Managing security controls in the cloud is different than managing them on-premises. When you use the AWS Marketplace...
for applications, you get some of both worlds.
The AWS Marketplace is an Amazon Web Services (AWS) platform that provides software vendors with a venue for offering their products in the AWS cloud. Offerings include software for data analysis, security, business intelligence and monitoring, as well as collaboration and development tools. Much like AWS services, most of these software offerings charge by usage.
This provides a distinct advantage over the old licensing fee models. With licensing fees there is usually a hefty upfront cost that forces users to analyze various licensing options, such as licensing per CPU or per concurrent user. Perhaps the most significant advantage of the AWS Marketplace is the ability to deploy software immediately.
In spite of the rapid software deployment abilities of the platform, it is important to remember that configuring product security will take time. Most importantly, you must consider how you will authenticate users and define authorizations. Authentication is the process of verifying a user's identity, and depending on the application, there are multiple ways to do this.
Application-specific login is one option. With this, administrators create unique accounts for each individual user. This is essentially a "starting from scratch" approach. It's clean and unencumbered, but potentially a great deal of work-- both to set up and to maintain.
Another authentication method is integration with your on-premises directory. In this case, you may have to set up the cloud server to use your on-premises Active Directory. With this option, there may be additional security issues to take into consideration in regards to your network. For example, a virtual private network between your premises and the AWS cloud will present further security challenges.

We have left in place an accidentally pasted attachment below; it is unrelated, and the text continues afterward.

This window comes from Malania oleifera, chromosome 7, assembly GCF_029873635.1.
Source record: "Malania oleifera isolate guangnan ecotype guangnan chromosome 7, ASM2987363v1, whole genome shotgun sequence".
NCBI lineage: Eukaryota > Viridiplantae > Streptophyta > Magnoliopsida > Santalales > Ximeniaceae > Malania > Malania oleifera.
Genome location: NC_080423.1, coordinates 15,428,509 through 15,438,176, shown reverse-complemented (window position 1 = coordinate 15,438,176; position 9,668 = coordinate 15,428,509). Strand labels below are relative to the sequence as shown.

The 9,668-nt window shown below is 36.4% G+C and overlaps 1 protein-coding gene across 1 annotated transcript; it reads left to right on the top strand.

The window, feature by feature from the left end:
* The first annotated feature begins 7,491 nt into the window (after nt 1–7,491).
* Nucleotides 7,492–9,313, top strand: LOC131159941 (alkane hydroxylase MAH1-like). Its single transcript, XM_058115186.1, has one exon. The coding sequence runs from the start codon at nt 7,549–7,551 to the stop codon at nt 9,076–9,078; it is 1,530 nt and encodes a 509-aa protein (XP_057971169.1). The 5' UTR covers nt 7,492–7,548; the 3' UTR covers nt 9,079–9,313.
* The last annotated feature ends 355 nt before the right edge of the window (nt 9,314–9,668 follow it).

If your purchased software allows for it, AWS' own authentication service, Amazon Identity and Access Management, may be the path of least resistance; there are third-party authentication services available, as well. When using an authentication service, an administrator will still have to configure user roles and groups to organize identities and sets of authorizations.
The second security factor, authorization, determines how administrators specify individual user privileges when using an application. Similar to authentication, application-specific authorization is usually a viable method. Using this method, administrators will have to create user accounts within an application and assign specific privileges for each user or group of users. Again, utilizing an existing directory is also an option. This may save time when configuring authorizations, especially if you can use existing groups and roles.
Once you determine how to support authentication and authorization, consider how you will monitor and audit the application. For example, when employees with access to an application leave a company, their privileges should be revoked in the authentication system. If a separate system is used to define privileges for the application, you will need to establish procedures to ensure their privileges are revoked there as well. Leveraging your existing authentication and authorization services could reduce your administrative overhead.
It is important to consider how you will support compliance reporting. If the application doesn't have sufficient reporting and logging, you may have to develop a custom report, or simply choose a different software package.
Many of the issues you face when working with AWS Marketplace packages exist when you install and use packages on your in-house servers. However, if you are using multiple AWS services, chances are you have invested a lot of time and resources in configuring an identity management service. If you cannot leverage that, you may have to duplicate work.